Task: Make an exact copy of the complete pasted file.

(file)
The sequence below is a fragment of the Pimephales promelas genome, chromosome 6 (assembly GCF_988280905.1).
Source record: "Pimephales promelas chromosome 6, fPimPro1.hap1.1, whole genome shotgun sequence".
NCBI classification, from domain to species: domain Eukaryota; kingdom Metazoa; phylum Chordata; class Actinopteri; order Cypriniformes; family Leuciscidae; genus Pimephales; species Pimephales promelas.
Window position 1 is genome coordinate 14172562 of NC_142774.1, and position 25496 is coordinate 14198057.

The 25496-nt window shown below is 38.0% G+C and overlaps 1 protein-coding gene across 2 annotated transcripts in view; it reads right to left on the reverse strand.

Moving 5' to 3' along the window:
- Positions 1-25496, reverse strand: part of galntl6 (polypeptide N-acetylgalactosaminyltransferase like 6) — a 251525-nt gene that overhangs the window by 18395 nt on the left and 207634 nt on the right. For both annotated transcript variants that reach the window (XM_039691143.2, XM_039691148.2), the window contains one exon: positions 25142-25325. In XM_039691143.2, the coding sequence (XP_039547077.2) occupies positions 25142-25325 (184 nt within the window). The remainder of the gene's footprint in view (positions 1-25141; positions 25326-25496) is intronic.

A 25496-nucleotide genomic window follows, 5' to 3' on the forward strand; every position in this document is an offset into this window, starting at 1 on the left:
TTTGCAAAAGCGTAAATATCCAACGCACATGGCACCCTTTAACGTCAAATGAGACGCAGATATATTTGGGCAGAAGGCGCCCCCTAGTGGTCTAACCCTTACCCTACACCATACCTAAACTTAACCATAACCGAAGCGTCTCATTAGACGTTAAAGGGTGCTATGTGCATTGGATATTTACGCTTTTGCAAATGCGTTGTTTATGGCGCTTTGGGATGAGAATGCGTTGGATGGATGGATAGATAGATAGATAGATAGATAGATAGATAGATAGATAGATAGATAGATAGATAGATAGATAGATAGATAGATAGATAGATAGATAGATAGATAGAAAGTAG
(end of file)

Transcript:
The sequence below is a fragment of the Pimephales promelas genome, chromosome 6 (assembly GCF_988280905.1).
Source record: "Pimephales promelas chromosome 6, fPimPro1.hap1.1, whole genome shotgun sequence".
NCBI classification, from domain to species: domain Eukaryota; kingdom Metazoa; phylum Chordata; class Actinopteri; order Cypriniformes; family Leuciscidae; genus Pimephales; species Pimephales promelas.
Window position 1 is genome coordinate 14172562 of NC_142774.1, and position 25496 is coordinate 14198057.

The 25496-nt window shown below is 38.0% G+C and overlaps 1 protein-coding gene across 2 annotated transcripts in view; it reads right to left on the reverse strand.

Moving 5' to 3' along the window:
- Positions 1-25496, reverse strand: part of galntl6 (polypeptide N-acetylgalactosaminyltransferase like 6) — a 251525-nt gene that overhangs the window by 18395 nt on the left and 207634 nt on the right. For both annotated transcript variants that reach the window (XM_039691143.2, XM_039691148.2), the window contains one exon: positions 25142-25325. In XM_039691143.2, the coding sequence (XP_039547077.2) occupies positions 25142-25325 (184 nt within the window). The remainder of the gene's footprint in view (positions 1-25141; positions 25326-25496) is intronic.

A 25496-nucleotide genomic window follows, 5' to 3' on the forward strand; every position in this document is an offset into this window, starting at 1 on the left:
TTTGCAAAAGCGTAAATATCCAACGCACATGGCACCCTTTAACGTCAAATGAGACGCAGATATATTTGGGCAGAAGGCGCCCCCTAGTGGTCTAACCCTTACCCTACACCATACCTAAACTTAACCATAACCGAAGCGTCTCATTAGACGTTAAAGGGTGCTATGTGCATTGGATATTTACGCTTTTGCAAATGCGTTGTTTATGGCGCTTTGGGATGAGAATGCGTTGGATGGATGGATAGATAGATAGATAGATAGATAGATAGATAGATAGATAGATAGATAGATAGATAGATAGATAGATAGATAGATAGATAGATAGATAGATAGATAGAAAGTAG